This one tends to be uttered by women, but I have heard men say it also on occasion. It’s a pitiful excuse for not exercising. As discussed above, very few people have the genetics to achieve even above normal levels of muscle mass, much less get “huge.” 99.9% of you reading this will be lucky to put on some muscle, and even that will take years of hard work. It’s not like anyone ever woke up one day bulging with muscles they didn’t expect. And if you are one of those rare people who put on muscle relatively easily? Lucky you!

Well there you have it; the major myths in bodybuilding (hopefully) debunked. Those were the ones I’ve seen/heard most frequently. If you think I missed one, feel free to let me know and perhaps I can add it to this article at some point. I don’t want to see anyone turned off to the great endeavor that is bodybuilding. Like all sports or life styles, bodybuilding has its dark side. However, bodybuilding can be a very healthy, productive, and fun way of life that pays major dividends, so don’t avoid it ‘cause of myths and disinformation.

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  Designing a blood test that can predict lifespan
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Posted by: 01dragonslayer - 02-19-2022, 02:34 AM - Replies (4)

Designing a blood test that can predict lifespan

The ability to predict how long someone is likely to live would help doctors tailor treatment plans. A new study looking at biomarkers in the blood concludes that more accurately estimating mortality might soon be possible.

Researchers analyze blood in the search for markers of mortality risk.

As it stands, doctors can predict mortality within the final year of life with some degree of accuracy.

However, predicting it over longer periods — such as 5–10 years — is not yet possible.

A group of scientists who recently published a paper in the journal Nature Communications hope that they are now on the path toward developing a reliable predictive tool.

They believe that a blood test might one day be able to predict whether someone is likely to live 5 or 10 more years. The authors explain that this would help doctors make important treatment decisions.

For instance, they would be able to ascertain if an older adult is healthy enough to have surgery, or help identify those in most need of medical intervention.

A test like this might also benefit clinical trials: Scientists could monitor how an intervention impacts mortality risk without having to run trials until enough people die.

Predicting longevity
Currently, blood pressure and cholesterol levels can give doctors an impression of a person's likely lifespan. However, in older adults, these measures become less useful.

Counterintuitively, for people aged 85 or over, higher blood pressure and higher cholesterol levels are linked with lower mortality risk.

Scientists from Brunel University London in the United Kingdom and Leiden University Medical Center in the Netherlands set out to identify any biomarkers in the blood that might help tackle this issue.

Their study is the largest of its kind, taking data from 44,168 people ages 18–109. During the study's follow-up period, 5,512 of these people died.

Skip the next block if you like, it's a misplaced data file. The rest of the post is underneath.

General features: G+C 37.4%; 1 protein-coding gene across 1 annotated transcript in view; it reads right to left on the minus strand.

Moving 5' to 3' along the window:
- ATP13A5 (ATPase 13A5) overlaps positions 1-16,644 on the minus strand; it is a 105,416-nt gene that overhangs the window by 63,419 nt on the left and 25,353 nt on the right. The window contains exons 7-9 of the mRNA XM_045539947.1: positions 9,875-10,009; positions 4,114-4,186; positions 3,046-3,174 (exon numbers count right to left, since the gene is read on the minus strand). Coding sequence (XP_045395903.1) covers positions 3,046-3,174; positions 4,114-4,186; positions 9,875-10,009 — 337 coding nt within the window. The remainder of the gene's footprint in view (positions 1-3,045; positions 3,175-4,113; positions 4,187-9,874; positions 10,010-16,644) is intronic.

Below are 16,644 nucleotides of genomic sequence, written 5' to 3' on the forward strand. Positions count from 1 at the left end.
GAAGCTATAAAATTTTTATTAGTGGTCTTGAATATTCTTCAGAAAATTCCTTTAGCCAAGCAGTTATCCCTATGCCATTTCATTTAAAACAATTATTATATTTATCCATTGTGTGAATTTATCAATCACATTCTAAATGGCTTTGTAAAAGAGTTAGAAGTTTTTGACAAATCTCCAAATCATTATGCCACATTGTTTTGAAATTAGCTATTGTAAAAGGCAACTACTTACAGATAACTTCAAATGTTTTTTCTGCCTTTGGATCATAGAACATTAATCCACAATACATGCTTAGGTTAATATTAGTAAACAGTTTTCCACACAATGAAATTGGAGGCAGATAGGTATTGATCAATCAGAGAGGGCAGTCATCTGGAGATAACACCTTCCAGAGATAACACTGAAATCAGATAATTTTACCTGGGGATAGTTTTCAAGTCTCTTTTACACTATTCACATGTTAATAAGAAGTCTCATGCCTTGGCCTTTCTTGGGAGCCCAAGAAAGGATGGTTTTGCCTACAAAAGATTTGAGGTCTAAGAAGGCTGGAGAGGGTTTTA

The team initially identified metabolic markers associated with mortality. From this information, they created a scoring system to predict when a person might die.

Next, the researchers compared the reliability of the scoring system with that of a model based on standard risk factors. To do this, they studied data from a further 7,603 individuals, 1,213 of whom died during follow-up.

Mortality metabolites
After whittling down a long list of metabolites, the researchers settled on 14 biomarkers independently associated with mortality.

Having higher concentrations of some of the 14 biomarkers — including histidine, leucine, and valine — is associated with decreased mortality.

Conversely, having lower concentrations of others — such as glucose, lactate, and phenylalanine — is associated with increased mortality.

The scientists demonstrated that the combination of biomarkers could predict mortality equally well in both males and females. They also tested their findings across several age groups, concluding that "[a]ll 14 biomarkers [...] showed consistent associations with mortality across all strata."

The biomarkers they identified are involved in a wide range of processes in the body, including fluid balance and inflammation. Also, scientists have already linked most of them to mortality risk in previous studies.

However, this was the first time that researchers have demonstrated their predictive power when combined into one model.

This study is just the next step along a path that might lead to a usable blood test. However, the study authors feel encouraged:

"A score based on these 14 biomarkers and sex leads to improved risk prediction as compared [with] a score based on conventional risk factors."

A long path ahead
The authors do note certain limitations of their study. For example, they were only able to analyze hundreds of the thousands of metabolites present in human serum.

Including more metabolites in future analyses would, the authors predict, "result in [the] identification of many more mortality associated biomarkers and, hence, improved risk prediction."

"There's a hope that in the near future we can understand the biomarkers that can be modified, perhaps by helping people improve their lifestyle or through medication, to lower the risk of death before a significant deterioration of health."

Study co-author Dr. Fotios Drenos